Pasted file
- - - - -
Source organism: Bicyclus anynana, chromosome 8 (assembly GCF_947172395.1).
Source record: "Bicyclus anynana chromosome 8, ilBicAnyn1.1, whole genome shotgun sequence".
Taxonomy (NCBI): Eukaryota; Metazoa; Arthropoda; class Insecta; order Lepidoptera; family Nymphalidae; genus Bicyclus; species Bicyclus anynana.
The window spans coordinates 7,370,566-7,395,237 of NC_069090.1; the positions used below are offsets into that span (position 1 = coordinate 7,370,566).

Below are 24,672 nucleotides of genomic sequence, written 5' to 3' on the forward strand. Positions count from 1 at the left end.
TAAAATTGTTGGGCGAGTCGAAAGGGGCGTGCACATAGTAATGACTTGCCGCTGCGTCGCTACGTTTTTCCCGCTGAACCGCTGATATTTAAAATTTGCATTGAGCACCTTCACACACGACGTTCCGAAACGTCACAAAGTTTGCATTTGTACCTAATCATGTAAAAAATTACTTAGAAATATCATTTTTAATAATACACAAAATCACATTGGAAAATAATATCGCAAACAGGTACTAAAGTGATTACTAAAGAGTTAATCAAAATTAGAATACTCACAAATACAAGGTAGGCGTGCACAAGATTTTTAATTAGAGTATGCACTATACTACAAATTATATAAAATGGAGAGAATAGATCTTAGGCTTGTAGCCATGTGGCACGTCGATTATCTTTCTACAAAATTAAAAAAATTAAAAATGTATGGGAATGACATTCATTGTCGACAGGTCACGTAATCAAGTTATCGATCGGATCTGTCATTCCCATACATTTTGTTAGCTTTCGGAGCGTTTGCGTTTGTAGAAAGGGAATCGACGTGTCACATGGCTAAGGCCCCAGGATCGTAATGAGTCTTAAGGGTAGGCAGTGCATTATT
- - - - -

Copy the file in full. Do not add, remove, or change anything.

Source organism: Bicyclus anynana, chromosome 8 (assembly GCF_947172395.1).
Source record: "Bicyclus anynana chromosome 8, ilBicAnyn1.1, whole genome shotgun sequence".
Taxonomy (NCBI): Eukaryota; Metazoa; Arthropoda; class Insecta; order Lepidoptera; family Nymphalidae; genus Bicyclus; species Bicyclus anynana.
The window spans coordinates 7,370,566-7,395,237 of NC_069090.1; the positions used below are offsets into that span (position 1 = coordinate 7,370,566).

Below are 24,672 nucleotides of genomic sequence, written 5' to 3' on the forward strand. Positions count from 1 at the left end.
TAAAATTGTTGGGCGAGTCGAAAGGGGCGTGCACATAGTAATGACTTGCCGCTGCGTCGCTACGTTTTTCCCGCTGAACCGCTGATATTTAAAATTTGCATTGAGCACCTTCACACACGACGTTCCGAAACGTCACAAAGTTTGCATTTGTACCTAATCATGTAAAAAATTACTTAGAAATATCATTTTTAATAATACACAAAATCACATTGGAAAATAATATCGCAAACAGGTACTAAAGTGATTACTAAAGAGTTAATCAAAATTAGAATACTCACAAATACAAGGTAGGCGTGCACAAGATTTTTAATTAGAGTATGCACTATACTACAAATTATATAAAATGGAGAGAATAGATCTTAGGCTTGTAGCCATGTGGCACGTCGATTATCTTTCTACAAAATTAAAAAAATTAAAAATGTATGGGAATGACATTCATTGTCGACAGGTCACGTAATCAAGTTATCGATCGGATCTGTCATTCCCATACATTTTGTTAGCTTTCGGAGCGTTTGCGTTTGTAGAAAGGGAATCGACGTGTCACATGGCTAAGGCCCCAGGATCGTAATGAGTCTTAAGGGTAGGCAGTGCATTATT